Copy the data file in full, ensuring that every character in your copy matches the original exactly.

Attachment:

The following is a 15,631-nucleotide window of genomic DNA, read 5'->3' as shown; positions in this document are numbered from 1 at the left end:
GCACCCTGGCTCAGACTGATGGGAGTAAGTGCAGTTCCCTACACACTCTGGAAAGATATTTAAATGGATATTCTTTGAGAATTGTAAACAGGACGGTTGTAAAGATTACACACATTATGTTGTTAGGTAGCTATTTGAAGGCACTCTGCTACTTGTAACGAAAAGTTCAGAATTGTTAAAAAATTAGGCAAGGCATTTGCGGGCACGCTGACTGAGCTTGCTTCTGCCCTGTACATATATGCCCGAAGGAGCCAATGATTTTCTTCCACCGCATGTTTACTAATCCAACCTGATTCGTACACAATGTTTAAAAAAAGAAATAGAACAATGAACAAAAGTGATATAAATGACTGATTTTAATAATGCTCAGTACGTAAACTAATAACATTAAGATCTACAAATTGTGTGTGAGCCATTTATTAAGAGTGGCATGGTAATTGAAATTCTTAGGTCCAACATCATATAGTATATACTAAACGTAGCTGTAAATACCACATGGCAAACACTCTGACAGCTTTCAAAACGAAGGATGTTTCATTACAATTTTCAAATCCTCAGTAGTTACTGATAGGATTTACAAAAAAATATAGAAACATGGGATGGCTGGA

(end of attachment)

The following is a 15,631-nucleotide window of genomic DNA, read 5'->3' as shown; positions in this document are numbered from 1 at the left end:
GCACCCTGGCTCAGACTGATGGGAGTAAGTGCAGTTCCCTACACACTCTGGAAAGATATTTAAATGGATATTCTTTGAGAATTGTAAACAGGACGGTTGTAAAGATTACACACATTATGTTGTTAGGTAGCTATTTGAAGGCACTCTGCTACTTGTAACGAAAAGTTCAGAATTGTTAAAAAATTAGGCAAGGCATTTGCGGGCACGCTGACTGAGCTTGCTTCTGCCCTGTACATATATGCCCGAAGGAGCCAATGATTTTCTTCCACCGCATGTTTACTAATCCAACCTGATTCGTACACAATGTTTAAAAAAAGAAATAGAACAATGAACAAAAGTGATATAAATGACTGATTTTAATAATGCTCAGTACGTAAACTAATAACATTAAGATCTACAAATTGTGTGTGAGCCATTTATTAAGAGTGGCATGGTAATTGAAATTCTTAGGTCCAACATCATATAGTATATACTAAACGTAGCTGTAAATACCACATGGCAAACACTCTGACAGCTTTCAAAACGAAGGATGTTTCATTACAATTTTCAAATCCTCAGTAGTTACTGATAGGATTTACAAAAAAATATAGAAACATGGGATGGCTGGA